Notes on Contributors
David Borthwick teaches literature at the University of Glasgow's Dumfries campus.
Sergi Mainer is a British Academy Postdoctoral Fellow at the Department of English Studies, Stirling University. His main areas of research are medieval and renaissance Scottish literature. His book Nation, Chivalry and Literature: The Scottish Romance Tradition (c. 1375-c. 1550) will be published by Rodopi. At the moment, he is completing another monograph on Literary Translation in the Reign of James VI of Scotland.
Caroline McCracken-Flesher is a Professor in the Department of English at the University of Wyoming. She publishes extensively on Scottish literature and culture. Recent books include Possible Scotlands: Walter Scott and the Story of Tomorrow (Oxford, 2005) and the edited volume Culture, Nation, and the New Scottish Parliament (Bucknell, 2007).
Ryan Shirey is a postdoctoral lecturer in English and American literature at Washington University in St. Louis. He is currently working on a study of the influence of English Romanticism on writers of the Scottish Renaissance.
Alex Thomson is lecturer in Scottish Literature at the University of Edinburgh. He is the author of Deconstruction and Democracy (Continuum, 2005) and Adorno: A Guide for the Perplexed (Continuum, 2006). He is currently working on a study of contemporary Scottish fiction.
Graham Tulloch is the author of The Language of Walter Scott and the editor of Ivanhoe for the Edinburgh Edition of the Waverley Novels. He is currently working with Judy King on editions of Scott's shorter fiction and of Hogg's The Three Perils of Man. He is Professor of English at Flinders University.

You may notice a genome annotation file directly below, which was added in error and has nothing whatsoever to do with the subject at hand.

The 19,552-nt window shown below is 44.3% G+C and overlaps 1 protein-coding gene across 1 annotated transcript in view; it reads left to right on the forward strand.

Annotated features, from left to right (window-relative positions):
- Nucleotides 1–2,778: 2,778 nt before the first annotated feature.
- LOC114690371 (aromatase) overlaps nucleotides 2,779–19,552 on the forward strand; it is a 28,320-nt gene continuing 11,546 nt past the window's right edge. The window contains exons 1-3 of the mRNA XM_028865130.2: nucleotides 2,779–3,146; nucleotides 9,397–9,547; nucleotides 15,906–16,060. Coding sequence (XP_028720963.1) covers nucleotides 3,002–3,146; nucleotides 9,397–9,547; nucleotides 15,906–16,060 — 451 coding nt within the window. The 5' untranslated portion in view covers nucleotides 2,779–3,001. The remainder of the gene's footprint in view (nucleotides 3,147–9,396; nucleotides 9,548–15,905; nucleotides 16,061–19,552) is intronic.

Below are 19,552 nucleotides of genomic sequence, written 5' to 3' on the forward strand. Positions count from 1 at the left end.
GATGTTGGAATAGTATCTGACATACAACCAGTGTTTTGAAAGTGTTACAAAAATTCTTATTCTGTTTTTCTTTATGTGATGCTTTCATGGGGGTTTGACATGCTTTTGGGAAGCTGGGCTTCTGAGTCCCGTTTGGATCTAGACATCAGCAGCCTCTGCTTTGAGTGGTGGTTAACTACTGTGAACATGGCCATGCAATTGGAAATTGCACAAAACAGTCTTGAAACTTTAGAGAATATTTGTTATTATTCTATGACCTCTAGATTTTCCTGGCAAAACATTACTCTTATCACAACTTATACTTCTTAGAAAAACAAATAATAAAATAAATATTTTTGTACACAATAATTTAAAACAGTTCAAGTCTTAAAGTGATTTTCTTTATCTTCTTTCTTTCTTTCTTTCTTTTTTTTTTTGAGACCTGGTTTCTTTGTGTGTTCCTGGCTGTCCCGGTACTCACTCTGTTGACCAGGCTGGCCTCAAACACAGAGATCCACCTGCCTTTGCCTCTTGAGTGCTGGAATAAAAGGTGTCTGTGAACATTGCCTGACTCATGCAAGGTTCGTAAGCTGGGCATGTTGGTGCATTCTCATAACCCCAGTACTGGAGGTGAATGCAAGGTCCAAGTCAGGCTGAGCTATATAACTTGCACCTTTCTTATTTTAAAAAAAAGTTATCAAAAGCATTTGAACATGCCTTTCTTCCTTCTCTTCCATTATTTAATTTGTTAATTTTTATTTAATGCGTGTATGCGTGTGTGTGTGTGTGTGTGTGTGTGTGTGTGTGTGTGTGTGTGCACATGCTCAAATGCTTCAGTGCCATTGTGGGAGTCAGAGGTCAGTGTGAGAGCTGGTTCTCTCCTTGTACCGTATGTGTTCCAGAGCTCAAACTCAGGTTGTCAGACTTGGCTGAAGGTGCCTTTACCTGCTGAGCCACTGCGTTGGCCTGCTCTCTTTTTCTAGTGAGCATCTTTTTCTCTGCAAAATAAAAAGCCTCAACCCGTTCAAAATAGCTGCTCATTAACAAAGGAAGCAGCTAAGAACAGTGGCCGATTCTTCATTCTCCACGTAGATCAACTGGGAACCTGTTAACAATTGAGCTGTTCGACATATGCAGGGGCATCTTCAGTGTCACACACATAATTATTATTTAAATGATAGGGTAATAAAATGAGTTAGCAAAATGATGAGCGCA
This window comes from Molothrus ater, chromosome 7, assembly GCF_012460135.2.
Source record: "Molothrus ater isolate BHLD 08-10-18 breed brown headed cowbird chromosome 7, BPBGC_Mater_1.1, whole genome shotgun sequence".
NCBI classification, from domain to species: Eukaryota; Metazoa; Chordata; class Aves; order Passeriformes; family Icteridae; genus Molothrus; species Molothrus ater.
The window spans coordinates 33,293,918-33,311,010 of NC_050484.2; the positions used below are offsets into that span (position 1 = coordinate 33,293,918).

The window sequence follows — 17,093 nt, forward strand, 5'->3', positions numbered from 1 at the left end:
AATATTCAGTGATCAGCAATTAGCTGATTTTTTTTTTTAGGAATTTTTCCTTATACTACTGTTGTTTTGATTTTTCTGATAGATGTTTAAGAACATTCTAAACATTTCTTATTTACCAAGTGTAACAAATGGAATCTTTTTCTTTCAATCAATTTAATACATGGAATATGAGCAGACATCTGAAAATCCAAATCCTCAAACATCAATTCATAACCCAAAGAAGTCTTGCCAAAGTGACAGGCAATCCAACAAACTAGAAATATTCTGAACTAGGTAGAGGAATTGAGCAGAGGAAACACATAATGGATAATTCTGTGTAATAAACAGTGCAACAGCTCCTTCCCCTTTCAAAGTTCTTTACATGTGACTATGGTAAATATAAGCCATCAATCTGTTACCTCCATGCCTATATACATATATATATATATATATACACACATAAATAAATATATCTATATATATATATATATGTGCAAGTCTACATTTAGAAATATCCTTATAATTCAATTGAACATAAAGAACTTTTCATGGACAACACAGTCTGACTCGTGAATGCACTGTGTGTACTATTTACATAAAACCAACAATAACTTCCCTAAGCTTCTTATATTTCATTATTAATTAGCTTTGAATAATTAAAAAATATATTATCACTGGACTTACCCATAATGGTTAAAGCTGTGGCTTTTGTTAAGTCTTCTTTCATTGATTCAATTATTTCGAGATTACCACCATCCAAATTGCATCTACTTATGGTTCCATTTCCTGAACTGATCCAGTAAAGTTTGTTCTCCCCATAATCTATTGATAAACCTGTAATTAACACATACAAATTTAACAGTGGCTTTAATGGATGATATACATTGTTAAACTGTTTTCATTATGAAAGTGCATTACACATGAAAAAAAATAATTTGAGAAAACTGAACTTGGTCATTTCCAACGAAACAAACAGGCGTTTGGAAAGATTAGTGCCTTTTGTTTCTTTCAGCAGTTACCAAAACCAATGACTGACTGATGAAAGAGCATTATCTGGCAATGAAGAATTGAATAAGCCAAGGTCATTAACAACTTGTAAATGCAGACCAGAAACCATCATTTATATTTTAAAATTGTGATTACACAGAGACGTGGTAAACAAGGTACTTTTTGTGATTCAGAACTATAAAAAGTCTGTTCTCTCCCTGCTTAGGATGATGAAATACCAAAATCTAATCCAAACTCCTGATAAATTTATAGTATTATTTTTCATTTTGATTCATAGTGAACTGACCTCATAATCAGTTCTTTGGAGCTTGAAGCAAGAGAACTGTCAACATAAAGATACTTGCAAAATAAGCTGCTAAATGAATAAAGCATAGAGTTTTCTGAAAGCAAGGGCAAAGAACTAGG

Sebastiaan Verweij has recently submitted his PhD at the Department of Scottish Literature at the University of Glasgow, where he is also a teaching assistant. He currently works on the manuscript and print culture of medieval and early modern Scotland.
Christopher Whyte is a prize-winning Gaelic poet and the author of four novels in English. His monograph Modern Scottish Poetry was published in 2004. He currently lives in Budapest.
Matthew Wickman is College of Humanities Associate Professor of English at Brigham Young University, Utah, and the author of The Ruins of Experience: Scotland’s “Romantick” Highlands and the Birth of the Modern Witness (University of Pennsylvania, 2007). His essays have appeared in such venues as Scottish Studies Review, The Yale Journal of Criticism, Eighteenth-Century Fiction, and PMLA.